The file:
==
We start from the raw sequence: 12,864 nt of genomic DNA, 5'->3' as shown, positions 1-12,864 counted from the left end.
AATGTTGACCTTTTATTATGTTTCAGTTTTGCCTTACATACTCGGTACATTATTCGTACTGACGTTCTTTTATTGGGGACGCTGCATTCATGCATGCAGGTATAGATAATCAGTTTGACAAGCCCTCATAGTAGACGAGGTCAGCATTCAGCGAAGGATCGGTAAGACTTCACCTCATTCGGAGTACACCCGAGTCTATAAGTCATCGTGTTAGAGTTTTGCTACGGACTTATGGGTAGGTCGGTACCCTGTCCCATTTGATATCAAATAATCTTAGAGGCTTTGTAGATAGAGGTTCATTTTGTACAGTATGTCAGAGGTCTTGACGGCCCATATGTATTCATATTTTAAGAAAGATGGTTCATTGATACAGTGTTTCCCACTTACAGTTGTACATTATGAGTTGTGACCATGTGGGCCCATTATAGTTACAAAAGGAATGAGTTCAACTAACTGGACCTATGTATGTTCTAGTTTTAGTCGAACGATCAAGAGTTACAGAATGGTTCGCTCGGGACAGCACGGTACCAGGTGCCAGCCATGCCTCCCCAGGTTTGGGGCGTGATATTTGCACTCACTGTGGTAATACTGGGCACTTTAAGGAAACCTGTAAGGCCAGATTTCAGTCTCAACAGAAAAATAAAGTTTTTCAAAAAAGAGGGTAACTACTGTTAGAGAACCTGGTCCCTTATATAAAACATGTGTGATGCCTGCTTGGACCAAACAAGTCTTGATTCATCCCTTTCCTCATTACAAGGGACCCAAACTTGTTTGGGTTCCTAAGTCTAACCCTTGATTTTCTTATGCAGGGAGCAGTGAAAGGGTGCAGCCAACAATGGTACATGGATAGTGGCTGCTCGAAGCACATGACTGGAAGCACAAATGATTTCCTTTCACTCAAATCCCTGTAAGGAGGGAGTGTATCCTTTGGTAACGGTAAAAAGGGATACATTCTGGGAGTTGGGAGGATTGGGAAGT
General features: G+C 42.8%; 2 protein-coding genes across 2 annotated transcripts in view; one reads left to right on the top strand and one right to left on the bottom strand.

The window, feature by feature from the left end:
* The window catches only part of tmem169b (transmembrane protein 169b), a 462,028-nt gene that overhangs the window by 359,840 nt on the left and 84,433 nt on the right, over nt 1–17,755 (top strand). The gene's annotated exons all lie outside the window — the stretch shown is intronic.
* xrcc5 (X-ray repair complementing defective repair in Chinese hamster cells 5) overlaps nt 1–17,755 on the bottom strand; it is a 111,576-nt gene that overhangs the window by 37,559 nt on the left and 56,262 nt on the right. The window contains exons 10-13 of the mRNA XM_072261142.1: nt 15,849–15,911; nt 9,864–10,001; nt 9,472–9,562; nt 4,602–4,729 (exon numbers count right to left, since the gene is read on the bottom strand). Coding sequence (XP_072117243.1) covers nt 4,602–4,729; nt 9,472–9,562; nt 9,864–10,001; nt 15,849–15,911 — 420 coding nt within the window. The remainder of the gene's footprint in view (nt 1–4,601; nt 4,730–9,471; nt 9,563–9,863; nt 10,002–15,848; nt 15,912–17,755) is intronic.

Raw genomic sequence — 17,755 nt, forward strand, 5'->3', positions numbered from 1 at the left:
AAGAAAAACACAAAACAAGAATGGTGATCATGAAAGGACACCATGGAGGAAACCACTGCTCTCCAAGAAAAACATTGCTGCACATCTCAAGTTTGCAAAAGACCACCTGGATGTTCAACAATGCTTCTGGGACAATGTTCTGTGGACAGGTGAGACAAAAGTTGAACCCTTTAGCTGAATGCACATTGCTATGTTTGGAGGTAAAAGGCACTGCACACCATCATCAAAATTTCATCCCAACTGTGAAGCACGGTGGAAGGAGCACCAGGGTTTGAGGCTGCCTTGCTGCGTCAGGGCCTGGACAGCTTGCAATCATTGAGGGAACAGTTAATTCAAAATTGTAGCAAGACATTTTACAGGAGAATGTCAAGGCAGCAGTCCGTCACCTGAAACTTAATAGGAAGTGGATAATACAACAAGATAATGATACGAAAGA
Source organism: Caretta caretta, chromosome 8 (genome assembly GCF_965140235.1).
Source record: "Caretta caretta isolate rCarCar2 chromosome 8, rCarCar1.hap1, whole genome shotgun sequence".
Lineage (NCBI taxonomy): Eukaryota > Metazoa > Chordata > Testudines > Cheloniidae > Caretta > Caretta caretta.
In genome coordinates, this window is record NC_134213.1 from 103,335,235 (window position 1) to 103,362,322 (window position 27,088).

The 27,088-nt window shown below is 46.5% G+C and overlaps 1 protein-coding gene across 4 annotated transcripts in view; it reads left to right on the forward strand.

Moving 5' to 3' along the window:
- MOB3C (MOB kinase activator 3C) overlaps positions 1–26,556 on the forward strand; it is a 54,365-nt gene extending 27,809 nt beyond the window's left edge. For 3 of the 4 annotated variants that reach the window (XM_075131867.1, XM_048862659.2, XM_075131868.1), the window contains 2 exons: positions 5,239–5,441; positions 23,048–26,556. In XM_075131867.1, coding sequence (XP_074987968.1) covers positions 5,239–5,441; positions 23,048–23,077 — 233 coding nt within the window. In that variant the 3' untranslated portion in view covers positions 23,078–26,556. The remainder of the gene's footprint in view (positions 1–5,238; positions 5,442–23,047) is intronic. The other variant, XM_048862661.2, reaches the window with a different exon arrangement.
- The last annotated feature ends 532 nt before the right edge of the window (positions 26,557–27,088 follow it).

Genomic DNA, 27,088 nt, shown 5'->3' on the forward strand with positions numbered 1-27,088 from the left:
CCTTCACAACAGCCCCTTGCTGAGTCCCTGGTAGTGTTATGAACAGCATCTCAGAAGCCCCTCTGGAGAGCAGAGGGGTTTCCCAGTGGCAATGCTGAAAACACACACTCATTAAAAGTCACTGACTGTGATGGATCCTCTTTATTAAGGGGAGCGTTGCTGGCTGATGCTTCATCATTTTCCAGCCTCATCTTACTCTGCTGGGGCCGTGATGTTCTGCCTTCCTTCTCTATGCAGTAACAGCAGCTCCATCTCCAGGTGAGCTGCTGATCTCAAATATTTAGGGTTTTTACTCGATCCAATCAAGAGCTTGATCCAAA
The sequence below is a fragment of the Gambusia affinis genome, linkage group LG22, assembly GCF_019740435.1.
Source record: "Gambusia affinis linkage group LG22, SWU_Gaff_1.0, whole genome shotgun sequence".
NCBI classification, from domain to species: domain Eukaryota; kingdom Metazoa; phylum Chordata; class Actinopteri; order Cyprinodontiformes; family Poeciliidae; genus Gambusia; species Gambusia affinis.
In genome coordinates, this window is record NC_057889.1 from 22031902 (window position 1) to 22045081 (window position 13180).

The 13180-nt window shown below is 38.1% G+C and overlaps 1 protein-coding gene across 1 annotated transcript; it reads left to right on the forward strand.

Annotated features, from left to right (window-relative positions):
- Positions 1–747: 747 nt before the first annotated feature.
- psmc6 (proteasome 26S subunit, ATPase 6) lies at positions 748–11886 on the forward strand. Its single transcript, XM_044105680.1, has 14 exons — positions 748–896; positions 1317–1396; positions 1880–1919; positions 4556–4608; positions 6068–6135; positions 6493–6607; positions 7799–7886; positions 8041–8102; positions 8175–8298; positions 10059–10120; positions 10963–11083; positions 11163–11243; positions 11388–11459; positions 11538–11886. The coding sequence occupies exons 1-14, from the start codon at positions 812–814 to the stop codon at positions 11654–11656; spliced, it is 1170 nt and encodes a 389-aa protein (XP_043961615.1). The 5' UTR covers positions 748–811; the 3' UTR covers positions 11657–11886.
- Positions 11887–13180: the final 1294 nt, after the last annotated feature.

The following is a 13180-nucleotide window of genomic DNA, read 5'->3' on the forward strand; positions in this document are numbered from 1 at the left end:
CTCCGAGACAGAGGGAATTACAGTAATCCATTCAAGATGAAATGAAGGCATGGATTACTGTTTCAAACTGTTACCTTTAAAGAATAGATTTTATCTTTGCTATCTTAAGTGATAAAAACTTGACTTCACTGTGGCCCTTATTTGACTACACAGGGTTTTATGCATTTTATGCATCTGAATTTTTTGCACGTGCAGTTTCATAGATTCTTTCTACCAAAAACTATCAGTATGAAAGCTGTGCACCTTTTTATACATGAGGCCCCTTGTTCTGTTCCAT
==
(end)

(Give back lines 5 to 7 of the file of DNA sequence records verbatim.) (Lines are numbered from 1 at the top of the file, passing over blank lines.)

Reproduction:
* The window catches only part of tmem169b (transmembrane protein 169b), a 462,028-nt gene that overhangs the window by 359,840 nt on the left and 84,433 nt on the right, over nt 1–17,755 (top strand). The gene's annotated exons all lie outside the window — the stretch shown is intronic.
* xrcc5 (X-ray repair complementing defective repair in Chinese hamster cells 5) overlaps nt 1–17,755 on the bottom strand; it is a 111,576-nt gene that overhangs the window by 37,559 nt on the left and 56,262 nt on the right. The window contains exons 10-13 of the mRNA XM_072261142.1: nt 15,849–15,911; nt 9,864–10,001; nt 9,472–9,562; nt 4,602–4,729 (exon numbers count right to left, since the gene is read on the bottom strand). Coding sequence (XP_072117243.1) covers nt 4,602–4,729; nt 9,472–9,562; nt 9,864–10,001; nt 15,849–15,911 — 420 coding nt within the window. The remainder of the gene's footprint in view (nt 1–4,601; nt 4,730–9,471; nt 9,563–9,863; nt 10,002–15,848; nt 15,912–17,755) is intronic.

Raw genomic sequence — 17,755 nt, forward strand, 5'->3', positions numbered from 1 at the left: